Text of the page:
This Culture Night marks the beginning of a fantastic opportunity for teenagers to borrow a musical instrument from Dublin City Libraries. Dublin City Libraries and Girls Rock Dublin are proud to present “GRD Gear Library”, the gear loan service designed for teenagers under 18 and launching on Culture Night with “Instrument Carousel”. Girls Rock Dublin is a non-profit, volunteer-led organisation that builds girls’ self-esteem through music creation and performance. On 20 September at 6pm 16 teenagers will take over Pearse Street Library in a fun and loud experiment involving electric guitars, basses, synths, keyboards, ukulele, glockenspiel, pedal effects and drums. By moving through different rooms and engaging with GRD coaches, participants will learn a song on each instrument, and finish by performing the song together. This is open to teenagers of all genders. From Culture Night any teenager who is a member of Dublin City Libraries can borrow their preferred instrument for three weeks. All you need is your library card! . Dublin City Libraries are free, fun and easy to use. Joining is easy and completely free. Get access to great online resources, borrow books, DVDs and now musical instruments. There are no fines and you can use your card in any library in Ireland.The GRD Gear Library is a collection of instruments, amplifiers and musical accessories that Girls Rock Dublin use for their summer camp and events and are now making available throughout Dublin City Libraries all year round. Teenagers will need the signature of a parent or guardian when completing the membership form. Their parent or guardian will need to bring photo I.D. and proof of address.Take a look at the instrument gallery, then call into Pearse Street library and borrow what you need! Email Pearse Street Library to make a booking.The collection is made up of donated instruments from people in the community who value the work of Girls Rock Dublin and purchases made through funding from Reverb.com.It's is an ongoing project so donations are welcome!
Down by The Salley Gardens, Thíos cois garraithe na Saillí le WB Yeats
Bhain slua maith taitneamh as seo ó Ghuthanna Binne Síoraí (Everlasting Voices) ar Lá Filíochta na hÉireann, Déardaoin, 26 d’Aibreáin i mBliain na Gaeilge, 2018. Bhí filíocht ó WB Yeats curtha i láthair i mbéarla agus Gaeilge ag Cathal Quinn, Acadamh Lir agus seinnteoir, Enda Reilly. D’aistrigh Gabriel Rosenstock na dánta ó bhéarla go Gaeilge.We celebrated Poetry Day Ireland, 26 April and Bliain na Gaeilge with a great event, "I Hear It in the Deep Heart’s Core" with Guthanna Binne Síoraí at Dublin City Library and Archive.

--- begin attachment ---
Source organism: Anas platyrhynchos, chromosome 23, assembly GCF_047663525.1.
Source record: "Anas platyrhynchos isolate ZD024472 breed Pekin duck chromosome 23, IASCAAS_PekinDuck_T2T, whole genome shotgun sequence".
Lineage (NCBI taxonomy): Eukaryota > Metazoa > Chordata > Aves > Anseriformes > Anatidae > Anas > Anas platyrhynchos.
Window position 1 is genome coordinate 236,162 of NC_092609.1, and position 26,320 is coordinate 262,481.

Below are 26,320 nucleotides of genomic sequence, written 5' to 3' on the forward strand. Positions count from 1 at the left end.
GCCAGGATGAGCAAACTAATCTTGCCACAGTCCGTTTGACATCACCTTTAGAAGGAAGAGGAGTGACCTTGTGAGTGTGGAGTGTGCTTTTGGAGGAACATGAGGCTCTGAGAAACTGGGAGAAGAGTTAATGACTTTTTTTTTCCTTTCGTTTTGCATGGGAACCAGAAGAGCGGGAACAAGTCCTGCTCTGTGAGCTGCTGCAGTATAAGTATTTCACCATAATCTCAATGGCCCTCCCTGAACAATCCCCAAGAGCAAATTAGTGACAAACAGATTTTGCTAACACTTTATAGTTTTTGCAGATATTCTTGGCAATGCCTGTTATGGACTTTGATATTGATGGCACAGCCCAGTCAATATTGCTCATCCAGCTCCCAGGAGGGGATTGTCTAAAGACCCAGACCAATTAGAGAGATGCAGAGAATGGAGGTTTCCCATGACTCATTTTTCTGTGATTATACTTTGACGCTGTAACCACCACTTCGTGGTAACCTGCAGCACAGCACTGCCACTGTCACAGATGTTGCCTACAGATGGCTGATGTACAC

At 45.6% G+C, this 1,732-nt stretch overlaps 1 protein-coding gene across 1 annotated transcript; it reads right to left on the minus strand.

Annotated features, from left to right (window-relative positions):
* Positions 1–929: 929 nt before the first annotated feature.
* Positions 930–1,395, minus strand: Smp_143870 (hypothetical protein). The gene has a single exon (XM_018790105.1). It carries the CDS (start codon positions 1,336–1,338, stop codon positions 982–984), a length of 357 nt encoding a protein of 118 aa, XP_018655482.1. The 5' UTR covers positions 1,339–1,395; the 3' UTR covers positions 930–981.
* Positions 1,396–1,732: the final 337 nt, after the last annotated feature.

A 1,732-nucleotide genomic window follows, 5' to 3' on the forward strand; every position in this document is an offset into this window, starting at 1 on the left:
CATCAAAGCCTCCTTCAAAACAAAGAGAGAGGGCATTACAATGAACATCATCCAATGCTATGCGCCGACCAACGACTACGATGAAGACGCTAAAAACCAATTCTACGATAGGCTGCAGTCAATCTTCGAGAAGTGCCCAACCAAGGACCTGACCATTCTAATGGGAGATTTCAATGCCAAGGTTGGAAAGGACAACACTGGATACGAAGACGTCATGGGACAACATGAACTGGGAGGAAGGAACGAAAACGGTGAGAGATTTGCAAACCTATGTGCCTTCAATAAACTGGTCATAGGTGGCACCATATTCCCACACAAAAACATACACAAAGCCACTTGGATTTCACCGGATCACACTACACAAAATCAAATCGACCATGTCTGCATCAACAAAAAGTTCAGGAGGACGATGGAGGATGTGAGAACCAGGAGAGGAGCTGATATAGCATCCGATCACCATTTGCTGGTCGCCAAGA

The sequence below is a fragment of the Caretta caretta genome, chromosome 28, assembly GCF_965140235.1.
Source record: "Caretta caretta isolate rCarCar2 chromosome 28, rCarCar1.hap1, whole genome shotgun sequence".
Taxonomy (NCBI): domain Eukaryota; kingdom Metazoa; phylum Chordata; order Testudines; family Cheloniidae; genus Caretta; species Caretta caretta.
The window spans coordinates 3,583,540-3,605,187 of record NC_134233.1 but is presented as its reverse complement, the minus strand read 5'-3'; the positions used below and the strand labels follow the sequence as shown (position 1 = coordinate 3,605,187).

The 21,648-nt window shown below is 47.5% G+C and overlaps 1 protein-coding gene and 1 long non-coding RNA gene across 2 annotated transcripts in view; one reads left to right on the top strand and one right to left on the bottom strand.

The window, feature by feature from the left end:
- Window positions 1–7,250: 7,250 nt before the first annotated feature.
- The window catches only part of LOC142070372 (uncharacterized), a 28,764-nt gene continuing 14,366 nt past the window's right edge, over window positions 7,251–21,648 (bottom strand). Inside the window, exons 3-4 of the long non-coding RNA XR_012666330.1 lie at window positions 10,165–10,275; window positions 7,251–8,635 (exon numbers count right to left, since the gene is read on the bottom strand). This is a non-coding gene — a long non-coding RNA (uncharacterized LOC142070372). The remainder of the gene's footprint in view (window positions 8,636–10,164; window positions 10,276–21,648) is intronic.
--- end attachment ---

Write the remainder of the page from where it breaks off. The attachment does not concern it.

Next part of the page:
On Wednesday, 9th December, in Pearse Street Library, we had the dual pleasure of listening to members of Clogh Writers' Group reading a selection of their writings, poetry and prose, and music provided by the Carlow Ramblers. Indeed the Ramblers put on a set dancing performance as well!From a village in north Kilkenny, The Clogh Writers' Group have published a number of anthologies, namely Only Wanted Andy Brennan (1996), From the Heart (1997), The Echo of Familiar Voices (2000) and most recently Kilpatrick (2014) .You can view below the photo slideshow from the event in Pearse Street Library.View the photos on flickr. Photos provided with the permission of Seamus Massey, PhotographerWhat a great event! Many thanks to the Clogh Writers Group and the Carlow Ramblers.
Mary Louise O’Donnell gave a talk and recital titled "Ireland's Harp: shaping a nation's identity" in the Central Library, Ilac Centre on 12 March. Her talk traces the history and evolution of this treasured national emblem and glorious musical tradition. You can listen to a recording of the event below or download to listen to offline.The image of the harp – symbolic of the political and cultural landscape of Ireland for centuries – evokes strong sentiments in the collective Irish imagination. This iconic instrument became the emblem on Irish coinage in the sixteenth century. Since then it has been symbolic of Irish culture, music, and politics – finally evolving into a significant marker of national identity in the eighteenth and nineteenth centuries.TranscriptMary Louise O'Donnell holds a doctorate from the University of Limerick and is a former Irish Research Council postgraduate scholar and postdoctoral fellow. Her first book 'Ireland's Harp: the Shaping of Irish Identity c.1770 to 1880' was published by UCD Press in 2014.Book DescriptionThe harp became the emblem on Irish coinage in the 16th century. Since then it has been symbolic of Irish culture, music, and politics - finally evolving into a significant marker of national identity in the 18th and 19th centuries. The most important period in this evolution was between 1770 and 1880, when the harp became central to many utopian visions of an autonomous Irish nation, and its metaphoric significance eclipsed its musical one. Mary Louise O'Donnell uses these fascinating years of major social, political, and cultural change as the focus of her study on the Irish harp.